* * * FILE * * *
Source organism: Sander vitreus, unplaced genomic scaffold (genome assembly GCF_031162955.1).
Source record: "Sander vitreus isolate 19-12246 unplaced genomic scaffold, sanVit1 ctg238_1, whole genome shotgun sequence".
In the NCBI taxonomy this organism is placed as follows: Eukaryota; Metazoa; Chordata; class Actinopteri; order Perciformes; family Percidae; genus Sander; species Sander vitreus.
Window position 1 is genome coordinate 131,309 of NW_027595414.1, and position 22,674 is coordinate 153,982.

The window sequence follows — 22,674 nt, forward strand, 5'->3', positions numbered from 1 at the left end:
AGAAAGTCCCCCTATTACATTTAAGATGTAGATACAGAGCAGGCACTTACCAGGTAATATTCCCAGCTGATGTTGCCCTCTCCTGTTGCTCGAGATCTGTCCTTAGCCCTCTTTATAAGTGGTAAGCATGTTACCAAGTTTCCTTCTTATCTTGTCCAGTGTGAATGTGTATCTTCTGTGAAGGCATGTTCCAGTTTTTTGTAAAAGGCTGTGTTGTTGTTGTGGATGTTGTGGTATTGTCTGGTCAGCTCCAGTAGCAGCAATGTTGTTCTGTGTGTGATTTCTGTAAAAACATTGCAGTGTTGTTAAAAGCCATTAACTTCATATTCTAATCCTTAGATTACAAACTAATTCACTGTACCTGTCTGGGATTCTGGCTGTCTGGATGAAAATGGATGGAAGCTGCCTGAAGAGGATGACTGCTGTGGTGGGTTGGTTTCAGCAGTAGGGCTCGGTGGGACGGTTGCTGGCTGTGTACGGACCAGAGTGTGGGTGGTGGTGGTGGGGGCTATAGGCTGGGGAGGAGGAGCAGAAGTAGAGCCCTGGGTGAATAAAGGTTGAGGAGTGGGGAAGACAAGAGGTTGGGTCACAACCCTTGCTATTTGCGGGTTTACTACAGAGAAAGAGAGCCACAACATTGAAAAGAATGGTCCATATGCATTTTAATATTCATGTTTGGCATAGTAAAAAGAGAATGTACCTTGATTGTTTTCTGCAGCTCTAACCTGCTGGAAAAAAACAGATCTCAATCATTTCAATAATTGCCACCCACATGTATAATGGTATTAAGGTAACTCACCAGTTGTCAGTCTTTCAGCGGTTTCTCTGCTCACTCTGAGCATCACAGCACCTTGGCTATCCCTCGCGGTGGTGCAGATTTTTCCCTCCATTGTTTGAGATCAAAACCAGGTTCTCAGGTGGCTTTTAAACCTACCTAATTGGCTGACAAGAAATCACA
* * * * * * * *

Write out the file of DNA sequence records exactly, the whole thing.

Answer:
Source organism: Sander vitreus, unplaced genomic scaffold (genome assembly GCF_031162955.1).
Source record: "Sander vitreus isolate 19-12246 unplaced genomic scaffold, sanVit1 ctg238_1, whole genome shotgun sequence".
In the NCBI taxonomy this organism is placed as follows: Eukaryota; Metazoa; Chordata; class Actinopteri; order Perciformes; family Percidae; genus Sander; species Sander vitreus.
Window position 1 is genome coordinate 131,309 of NW_027595414.1, and position 22,674 is coordinate 153,982.

The window sequence follows — 22,674 nt, forward strand, 5'->3', positions numbered from 1 at the left end:
AGAAAGTCCCCCTATTACATTTAAGATGTAGATACAGAGCAGGCACTTACCAGGTAATATTCCCAGCTGATGTTGCCCTCTCCTGTTGCTCGAGATCTGTCCTTAGCCCTCTTTATAAGTGGTAAGCATGTTACCAAGTTTCCTTCTTATCTTGTCCAGTGTGAATGTGTATCTTCTGTGAAGGCATGTTCCAGTTTTTTGTAAAAGGCTGTGTTGTTGTTGTGGATGTTGTGGTATTGTCTGGTCAGCTCCAGTAGCAGCAATGTTGTTCTGTGTGTGATTTCTGTAAAAACATTGCAGTGTTGTTAAAAGCCATTAACTTCATATTCTAATCCTTAGATTACAAACTAATTCACTGTACCTGTCTGGGATTCTGGCTGTCTGGATGAAAATGGATGGAAGCTGCCTGAAGAGGATGACTGCTGTGGTGGGTTGGTTTCAGCAGTAGGGCTCGGTGGGACGGTTGCTGGCTGTGTACGGACCAGAGTGTGGGTGGTGGTGGTGGGGGCTATAGGCTGGGGAGGAGGAGCAGAAGTAGAGCCCTGGGTGAATAAAGGTTGAGGAGTGGGGAAGACAAGAGGTTGGGTCACAACCCTTGCTATTTGCGGGTTTACTACAGAGAAAGAGAGCCACAACATTGAAAAGAATGGTCCATATGCATTTTAATATTCATGTTTGGCATAGTAAAAAGAGAATGTACCTTGATTGTTTTCTGCAGCTCTAACCTGCTGGAAAAAAACAGATCTCAATCATTTCAATAATTGCCACCCACATGTATAATGGTATTAAGGTAACTCACCAGTTGTCAGTCTTTCAGCGGTTTCTCTGCTCACTCTGAGCATCACAGCACCTTGGCTATCCCTCGCGGTGGTGCAGATTTTTCCCTCCATTGTTTGAGATCAAAACCAGGTTCTCAGGTGGCTTTTAAACCTACCTAATTGGCTGACAAGAAATCACA